Putin defies arrest warrant for war crimes and visits Mariupol

Russian state news agencies reported today that he was in the city which became a worldwide symbol of defiance after outgunned and outmanned Ukrainian forces held out in a steel mill there for nearly three months.

It was eventually taken over by the Kremlin in May.

Yesterday Putin travelled to Crimea, a short distance south-west of Mariupol, to mark the ninth anniversary of the Black Sea peninsula’s annexation from Ukraine.

The visits came days after the International Criminal Court issued an arrest warrant for the Russian leader accusing him of war crimes.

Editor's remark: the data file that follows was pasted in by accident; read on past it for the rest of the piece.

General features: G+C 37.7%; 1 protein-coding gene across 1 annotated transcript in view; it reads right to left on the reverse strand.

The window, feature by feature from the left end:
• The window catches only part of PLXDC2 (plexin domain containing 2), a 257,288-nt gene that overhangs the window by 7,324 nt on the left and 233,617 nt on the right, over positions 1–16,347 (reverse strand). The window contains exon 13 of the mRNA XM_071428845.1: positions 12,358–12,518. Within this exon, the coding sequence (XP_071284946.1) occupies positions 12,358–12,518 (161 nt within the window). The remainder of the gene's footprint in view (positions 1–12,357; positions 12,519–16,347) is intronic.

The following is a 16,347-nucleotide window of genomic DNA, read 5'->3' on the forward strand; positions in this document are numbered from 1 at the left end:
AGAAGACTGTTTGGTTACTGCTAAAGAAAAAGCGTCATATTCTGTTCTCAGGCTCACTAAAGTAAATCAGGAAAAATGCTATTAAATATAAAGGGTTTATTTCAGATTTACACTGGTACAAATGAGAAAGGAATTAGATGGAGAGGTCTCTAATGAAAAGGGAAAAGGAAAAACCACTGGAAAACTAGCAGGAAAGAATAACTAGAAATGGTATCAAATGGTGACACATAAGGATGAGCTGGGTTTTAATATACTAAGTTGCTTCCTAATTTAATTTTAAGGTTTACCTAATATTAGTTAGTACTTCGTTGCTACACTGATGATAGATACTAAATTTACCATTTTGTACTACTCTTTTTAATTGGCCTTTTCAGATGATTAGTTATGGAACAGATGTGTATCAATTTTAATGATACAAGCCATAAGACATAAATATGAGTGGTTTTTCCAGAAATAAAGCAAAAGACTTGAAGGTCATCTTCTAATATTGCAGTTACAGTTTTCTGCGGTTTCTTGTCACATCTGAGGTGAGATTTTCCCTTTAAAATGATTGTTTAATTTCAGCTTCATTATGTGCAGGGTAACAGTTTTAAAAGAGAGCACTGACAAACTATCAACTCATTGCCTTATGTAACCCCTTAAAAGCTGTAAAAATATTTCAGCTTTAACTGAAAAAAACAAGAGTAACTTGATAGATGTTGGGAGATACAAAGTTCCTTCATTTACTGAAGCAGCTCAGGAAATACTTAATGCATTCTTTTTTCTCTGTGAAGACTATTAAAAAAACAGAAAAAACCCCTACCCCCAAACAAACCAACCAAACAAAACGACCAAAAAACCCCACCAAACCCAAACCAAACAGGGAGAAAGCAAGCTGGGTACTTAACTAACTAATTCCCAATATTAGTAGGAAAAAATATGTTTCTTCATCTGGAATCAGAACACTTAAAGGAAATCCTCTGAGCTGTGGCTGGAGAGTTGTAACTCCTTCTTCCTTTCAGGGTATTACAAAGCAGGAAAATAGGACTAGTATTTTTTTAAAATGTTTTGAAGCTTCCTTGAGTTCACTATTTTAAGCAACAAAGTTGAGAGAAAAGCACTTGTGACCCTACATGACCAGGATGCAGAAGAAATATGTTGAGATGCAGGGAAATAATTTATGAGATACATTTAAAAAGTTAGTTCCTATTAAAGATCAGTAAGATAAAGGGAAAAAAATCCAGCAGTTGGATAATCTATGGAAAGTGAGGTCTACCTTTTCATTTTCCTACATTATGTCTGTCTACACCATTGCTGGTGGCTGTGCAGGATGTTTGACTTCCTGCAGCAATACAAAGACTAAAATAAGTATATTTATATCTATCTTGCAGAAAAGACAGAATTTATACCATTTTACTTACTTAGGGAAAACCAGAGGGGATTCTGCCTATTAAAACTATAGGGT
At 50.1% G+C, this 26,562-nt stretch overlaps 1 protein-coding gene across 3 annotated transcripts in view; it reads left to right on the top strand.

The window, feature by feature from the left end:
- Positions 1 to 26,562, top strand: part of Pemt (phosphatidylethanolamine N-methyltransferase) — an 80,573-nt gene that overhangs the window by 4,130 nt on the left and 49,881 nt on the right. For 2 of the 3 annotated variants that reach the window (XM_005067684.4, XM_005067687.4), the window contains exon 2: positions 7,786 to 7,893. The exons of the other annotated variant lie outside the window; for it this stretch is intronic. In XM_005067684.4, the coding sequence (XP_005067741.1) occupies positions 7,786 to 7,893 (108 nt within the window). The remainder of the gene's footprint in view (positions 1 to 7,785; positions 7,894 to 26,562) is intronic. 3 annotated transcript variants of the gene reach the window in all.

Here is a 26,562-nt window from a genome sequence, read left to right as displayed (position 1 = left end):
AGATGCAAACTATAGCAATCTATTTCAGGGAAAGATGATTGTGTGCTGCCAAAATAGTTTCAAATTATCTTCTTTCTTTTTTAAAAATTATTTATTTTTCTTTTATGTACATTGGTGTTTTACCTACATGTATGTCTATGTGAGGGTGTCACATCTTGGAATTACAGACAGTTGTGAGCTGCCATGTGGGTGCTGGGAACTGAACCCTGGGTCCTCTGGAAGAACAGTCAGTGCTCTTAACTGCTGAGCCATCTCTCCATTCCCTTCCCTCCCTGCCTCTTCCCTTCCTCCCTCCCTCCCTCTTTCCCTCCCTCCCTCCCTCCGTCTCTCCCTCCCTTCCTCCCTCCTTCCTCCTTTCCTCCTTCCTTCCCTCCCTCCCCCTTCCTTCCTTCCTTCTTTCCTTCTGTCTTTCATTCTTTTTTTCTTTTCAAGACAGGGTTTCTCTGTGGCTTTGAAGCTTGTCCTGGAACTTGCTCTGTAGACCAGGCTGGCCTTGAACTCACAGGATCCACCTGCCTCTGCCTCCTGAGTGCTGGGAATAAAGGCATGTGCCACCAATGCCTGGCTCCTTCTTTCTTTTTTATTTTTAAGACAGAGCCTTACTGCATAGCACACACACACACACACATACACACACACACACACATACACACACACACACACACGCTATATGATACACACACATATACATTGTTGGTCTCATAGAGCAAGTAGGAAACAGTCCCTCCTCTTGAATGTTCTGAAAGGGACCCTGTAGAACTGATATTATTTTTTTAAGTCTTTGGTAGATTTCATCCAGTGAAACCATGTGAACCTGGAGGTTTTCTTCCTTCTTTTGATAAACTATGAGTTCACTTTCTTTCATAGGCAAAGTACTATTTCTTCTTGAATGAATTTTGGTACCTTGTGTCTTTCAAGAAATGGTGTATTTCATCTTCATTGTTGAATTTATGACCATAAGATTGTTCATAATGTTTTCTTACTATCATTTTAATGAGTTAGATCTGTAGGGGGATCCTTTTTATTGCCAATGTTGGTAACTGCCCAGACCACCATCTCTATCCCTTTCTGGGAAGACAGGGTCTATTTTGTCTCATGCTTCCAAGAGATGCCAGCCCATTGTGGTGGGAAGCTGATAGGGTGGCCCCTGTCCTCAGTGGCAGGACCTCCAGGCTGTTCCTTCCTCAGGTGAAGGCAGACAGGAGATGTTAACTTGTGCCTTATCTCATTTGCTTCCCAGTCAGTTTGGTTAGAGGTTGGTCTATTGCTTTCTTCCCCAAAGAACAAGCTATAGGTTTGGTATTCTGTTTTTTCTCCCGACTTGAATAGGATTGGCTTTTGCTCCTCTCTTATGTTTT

Mr Putin arrived in Mariupol by helicopter and then drove himself around the city’s ‘memorial sites’, concert hall and coastline.

They said Mr Putin also met with residents in the city’s Nevskyi district.

Russian Deputy Prime Minister Marat Khusnulin made clear that Russia is in Mariupol to stay.

He said the government hopes to finish the reconstruction of its damaged city centre by the end of the year.

He said: ‘People have started to return. When they saw that reconstruction is underway, people started actively returning.’

When Moscow fully captured the city in May, an estimated 100,000 people remained out of a pre-war population of 450,000. Many were trapped without food, water, heat, or electricity.

Relentless bombardment left rows upon rows of shattered or hollowed-out buildings.

Source of data and images: metro

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